● Healing with a word (John 4: 46-51);
● Healing a crippled man at Bethesda (John 5: 1-9);
● The feeding of 5,000 (John 6: 1-14);
● Walking on water (John 6: 16-21);
● The healing of the man born blind (John 9: 1-7); and
● The Raising of Lazarus from the dead (John 11: 1-46).
But another approach to Saint John’s Gospel is to look at how it offers us new beginnings, and offers us them constantly:
The Baptism of Christ is a new creation, a new world order: out of the dark, new light comes to the world, the waters part, the Holy Spirit hovers above like a dove, we have a new humanity, and God pronounces that it is good (John 1: 29-36).
The Wedding at Cana … new beginnings and new families
At the wedding at Cana, not only is water changed into wine, a refreshing new beginning, but new families are created too (John 2: 1-12)
We often read this story, and the Lectionaries confirm us in this choice, from verses 1 to 11. But sometimes I really think the miracle at Cana is in verse 12:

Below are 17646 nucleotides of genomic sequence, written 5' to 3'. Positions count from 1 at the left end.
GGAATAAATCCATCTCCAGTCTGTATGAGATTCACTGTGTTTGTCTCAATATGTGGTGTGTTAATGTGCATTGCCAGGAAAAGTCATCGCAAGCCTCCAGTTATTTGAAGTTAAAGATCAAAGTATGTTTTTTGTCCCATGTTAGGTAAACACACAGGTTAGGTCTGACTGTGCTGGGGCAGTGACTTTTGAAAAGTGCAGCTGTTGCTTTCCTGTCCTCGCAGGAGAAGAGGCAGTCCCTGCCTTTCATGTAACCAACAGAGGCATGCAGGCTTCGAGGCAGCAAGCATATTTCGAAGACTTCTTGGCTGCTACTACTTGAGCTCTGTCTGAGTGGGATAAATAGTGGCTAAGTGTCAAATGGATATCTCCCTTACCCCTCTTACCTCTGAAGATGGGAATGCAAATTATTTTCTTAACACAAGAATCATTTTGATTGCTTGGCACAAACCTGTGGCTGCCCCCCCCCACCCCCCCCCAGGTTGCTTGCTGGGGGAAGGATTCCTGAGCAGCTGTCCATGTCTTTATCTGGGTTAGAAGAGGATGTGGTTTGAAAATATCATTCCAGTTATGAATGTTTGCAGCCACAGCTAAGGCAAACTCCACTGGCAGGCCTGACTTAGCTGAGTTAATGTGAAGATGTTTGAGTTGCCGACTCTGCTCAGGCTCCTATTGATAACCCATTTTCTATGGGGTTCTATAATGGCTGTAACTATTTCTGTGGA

When the wedding is over, Jesus heads back to Capernaum, which was on the northern shores of the Sea of Galilee. He goes there with his mother, his brothers, and his disciples. New relationships have been formed. Some of them go back as new brothers-in-law, perhaps one of the them is a new father-in-law. Someone has become related to Christ as a new member of his family.
You are and I are called to be one of that family. Christ calls us into new relationships, with him, with God the Father, through the power of the Spirit, and with one another.
And in those new relationships, there are new expectations.
The banquet is an image of the Kingdom of God, and we are invited.
But accepting the invitation means new beginnings, new relationships, including new beginnings and new relationships with one another.
Nicodemus visits Christ in the dark ... he is invited into the new light, he is offered the opportunity of a new beginning
Nicodemus comes in darkness, but is invited into the new light, is offered the opportunity of a new beginning, a new birth (John 3: 1-21)
In the story of the Samaritan woman at the well new understanding of the community of faith and of mission (John 4: 5-42) is given new water, a new mission in life, a new self-respect. But we too are given new ideas of who is counted in within the community of faith, who proclaims the Risen Lord, and how do we respond to that proclamation.
A traditional Greek Orthodox icon of Christ with the Samaritan woman at the well
The woman caught in adultery (John 8: 3-11) is literally given a new life. She was facing death and now, in Christ she has a new beginning in her life.
Lazarus too is given a new life (John 11: 1-44).